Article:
He shared a story of Grandma taking the grandkids to a plantation to pick cotton. While family history is not my focus today, this is brilliant from a genealogical standpoint.  Generational teachings aside, I believe there is a lesson for all of us from this loving grandmother.

I have never harvested cotton. I don’t know what it is like and I most certainly don’t pretend to know what it is like to be a slave or to suffer the burden of bondage from a taskmaster.  Fortunately though, I’ve been fertilized by some “high grade manure.”  I have had a chance to carry out tasks that are both unpleasant and beyond the threshold of comfort for most Americans.  In every job there is a “rectal exam” – something not very glamorous – something you’d rather not do.  These jobs contain valuable lessons – usually in hindsight.  Today, I’m referring to such tasks as cotton picking.

I believe when it comes to being great at something , when it comes to being your very best, there are times when you must drive yourself. Your goals must become the taskmaster.  Your goal must morph into a living breathing thing, so strict and without feeling that it compels your body to obey your very will.  In other words, you force yourself to pick the day’s cotton.

THE CHALLENGE: What is your “cotton?”  Is it hitting the snooze button on the alarm clock?  Avoiding a phone call or email?  Proper diet and exercise?  Loving more?  Forgiving?  Being taken advantage of?  Or is it simply mastering your craft?  Identify an area in your life that you want to improve but continually procrastinate.  Now, implement the following immediately:  STOP BEING SO NICE TO YOURSELF!  DEMAND MORE.  DEMAND BETTER.  DEMAND RESULTS.  Stop giving yourself another chance or another tomorrow.  Start picking cotton!  There is a lot of acreage on whatever plantation you are avoiding.  Get out and get to work.  Get blisters.  Get sunburned.  Get lashed.  Get hungry.  Get thirsty.  Get fatigue.  Do this and you will get stronger.  Get progress.  Get results.  Get paid.  Get healthy.  Get happy.  Get what your heart desires!

Hold the Salt

Business lore cannot decide who it wants to attribute the “salt test” to. Some say Thomas Edison, others Henry Ford, not to mention household names like General MacArthur and a host of others.

What is the “salt test” anyway? Essentially, the salt test was a simple method devised to examine the character and personality of a potential employee.

It looks like this… Henry Ford takes you out to dinner, a small price to pay since you’ve applied for a key position in the company. Ol’ Henry keeps an eagle eye on you as the server delivers your requested meal. Your mouth waters as you reach for the salt. (NO! DON’T DO IT!) You proceed to smother your food in that all white ionic compound otherwise known as common table salt. You take a taste. Mr. Ford asks how your food is. You smile and provide enthusiastic feedback, “Delicious!”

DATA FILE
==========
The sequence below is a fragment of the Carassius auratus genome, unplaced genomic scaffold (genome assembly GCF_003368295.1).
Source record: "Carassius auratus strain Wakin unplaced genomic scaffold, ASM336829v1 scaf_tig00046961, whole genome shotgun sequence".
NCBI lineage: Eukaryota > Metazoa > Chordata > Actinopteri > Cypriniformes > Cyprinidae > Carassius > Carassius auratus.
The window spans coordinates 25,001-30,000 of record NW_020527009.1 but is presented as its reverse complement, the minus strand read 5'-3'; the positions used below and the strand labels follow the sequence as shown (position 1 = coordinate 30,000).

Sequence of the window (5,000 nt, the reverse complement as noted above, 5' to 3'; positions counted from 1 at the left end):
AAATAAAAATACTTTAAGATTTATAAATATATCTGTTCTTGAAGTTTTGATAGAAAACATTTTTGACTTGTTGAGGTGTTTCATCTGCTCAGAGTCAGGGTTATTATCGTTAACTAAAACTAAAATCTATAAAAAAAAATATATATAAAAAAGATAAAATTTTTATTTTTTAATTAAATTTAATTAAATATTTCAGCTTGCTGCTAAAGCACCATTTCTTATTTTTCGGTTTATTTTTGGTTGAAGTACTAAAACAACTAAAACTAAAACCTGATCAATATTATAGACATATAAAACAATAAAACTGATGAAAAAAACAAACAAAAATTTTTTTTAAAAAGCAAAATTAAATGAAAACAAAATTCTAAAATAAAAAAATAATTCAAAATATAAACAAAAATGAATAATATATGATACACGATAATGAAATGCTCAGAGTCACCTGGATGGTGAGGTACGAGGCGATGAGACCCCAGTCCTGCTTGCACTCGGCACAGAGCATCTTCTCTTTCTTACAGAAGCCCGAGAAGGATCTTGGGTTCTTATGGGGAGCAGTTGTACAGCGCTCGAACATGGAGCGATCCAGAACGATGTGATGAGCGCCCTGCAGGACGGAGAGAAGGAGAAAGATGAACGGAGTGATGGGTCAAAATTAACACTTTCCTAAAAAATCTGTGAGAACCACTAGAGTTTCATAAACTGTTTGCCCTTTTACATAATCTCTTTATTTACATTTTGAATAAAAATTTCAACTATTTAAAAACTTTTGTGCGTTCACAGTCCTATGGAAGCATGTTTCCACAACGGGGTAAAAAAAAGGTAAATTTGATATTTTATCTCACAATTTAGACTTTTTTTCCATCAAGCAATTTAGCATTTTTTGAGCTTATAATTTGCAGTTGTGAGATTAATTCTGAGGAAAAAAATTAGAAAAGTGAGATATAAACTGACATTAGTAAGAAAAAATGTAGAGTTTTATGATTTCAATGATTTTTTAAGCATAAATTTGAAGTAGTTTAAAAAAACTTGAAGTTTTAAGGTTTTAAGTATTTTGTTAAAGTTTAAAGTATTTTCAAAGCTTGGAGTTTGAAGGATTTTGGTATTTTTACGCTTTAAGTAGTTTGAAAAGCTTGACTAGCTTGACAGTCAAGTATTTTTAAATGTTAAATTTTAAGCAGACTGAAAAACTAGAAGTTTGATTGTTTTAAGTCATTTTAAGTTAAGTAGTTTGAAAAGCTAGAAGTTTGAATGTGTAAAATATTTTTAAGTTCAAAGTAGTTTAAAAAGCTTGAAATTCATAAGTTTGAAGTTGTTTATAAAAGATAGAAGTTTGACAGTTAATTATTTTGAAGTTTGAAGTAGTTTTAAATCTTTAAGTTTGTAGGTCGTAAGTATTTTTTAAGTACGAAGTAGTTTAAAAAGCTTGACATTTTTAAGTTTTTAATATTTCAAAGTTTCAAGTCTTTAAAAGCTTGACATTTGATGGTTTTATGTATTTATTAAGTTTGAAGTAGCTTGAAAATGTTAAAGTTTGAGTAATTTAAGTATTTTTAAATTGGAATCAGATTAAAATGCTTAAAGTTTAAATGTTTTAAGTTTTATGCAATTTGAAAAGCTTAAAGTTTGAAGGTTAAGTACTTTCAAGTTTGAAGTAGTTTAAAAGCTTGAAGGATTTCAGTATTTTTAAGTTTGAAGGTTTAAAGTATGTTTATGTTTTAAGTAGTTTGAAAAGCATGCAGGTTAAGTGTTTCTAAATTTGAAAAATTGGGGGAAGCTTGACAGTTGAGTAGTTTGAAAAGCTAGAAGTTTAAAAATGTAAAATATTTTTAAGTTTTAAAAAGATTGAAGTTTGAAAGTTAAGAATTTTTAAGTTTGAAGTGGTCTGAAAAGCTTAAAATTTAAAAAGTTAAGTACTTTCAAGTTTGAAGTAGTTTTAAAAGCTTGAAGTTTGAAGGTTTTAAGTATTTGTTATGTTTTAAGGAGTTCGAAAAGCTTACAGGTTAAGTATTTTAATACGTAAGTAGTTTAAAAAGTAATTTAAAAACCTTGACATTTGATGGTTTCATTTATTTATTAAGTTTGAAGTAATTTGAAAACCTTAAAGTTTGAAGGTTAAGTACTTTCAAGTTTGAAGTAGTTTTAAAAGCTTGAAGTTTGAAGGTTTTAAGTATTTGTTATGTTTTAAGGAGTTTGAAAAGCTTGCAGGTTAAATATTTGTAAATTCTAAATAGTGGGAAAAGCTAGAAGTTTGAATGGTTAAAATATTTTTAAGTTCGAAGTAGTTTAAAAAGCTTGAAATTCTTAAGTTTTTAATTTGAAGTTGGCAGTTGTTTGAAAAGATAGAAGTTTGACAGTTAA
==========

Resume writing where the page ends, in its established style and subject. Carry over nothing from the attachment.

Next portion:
You continue your attempt to dazzle. But, it’s too late. You’ve forfeited the job.

Henry Ford knows that premature salt application would indicate a person’s narrow thinking and inability to analyze fresh data. The action might also show a lack of appreciation for the host or a shortage of trust in the cook’s ability.

THE CHALLENGE: Leave the salt alone! Examine your self-talk. Do you season your language with negativity?

“I can’t”

“I’m too”

“Why bother?”

“I’ll never”

How much of this negative dialogue acts as premature seasoning?

When you meet people do you really listen? Do you learn their name? Do you care about what they are saying? Or, are you projecting your own judgements upon them?

As you go throughout the day, pay attention to how often a limited view is imposed on yourself or others. You may be surprised at the frequency at which we season our situations prematurely.

Shoot Blanks

What do most (if not all) books have in common?  A blank page defiled by the words “this page intentionally left blank.”

As if failure to declare this intention would result in a lawsuit.  But who really cares in the first place?

I’ve bookmarked, color coded, tabbed, and dog eared countless pages. But that blank page always goes without attention.  Maybe there is more to

be told on that singular page than any paragragraph in any book.  At least

one beckoning message is for us to “leave room.”

Our lives are filled with obligations and we saturate every crevice of every hour with trivial distractions! I bet one thing they are not filled with is bordom. Think about it, when was the last time you were genuinely bored? I’m not suggesting our time should be idled away. But it is worth asking, have we left any blank space – with intent?

“Boredom is good when in a creative rut, often you will find gift wrapped answers.” -Stephen King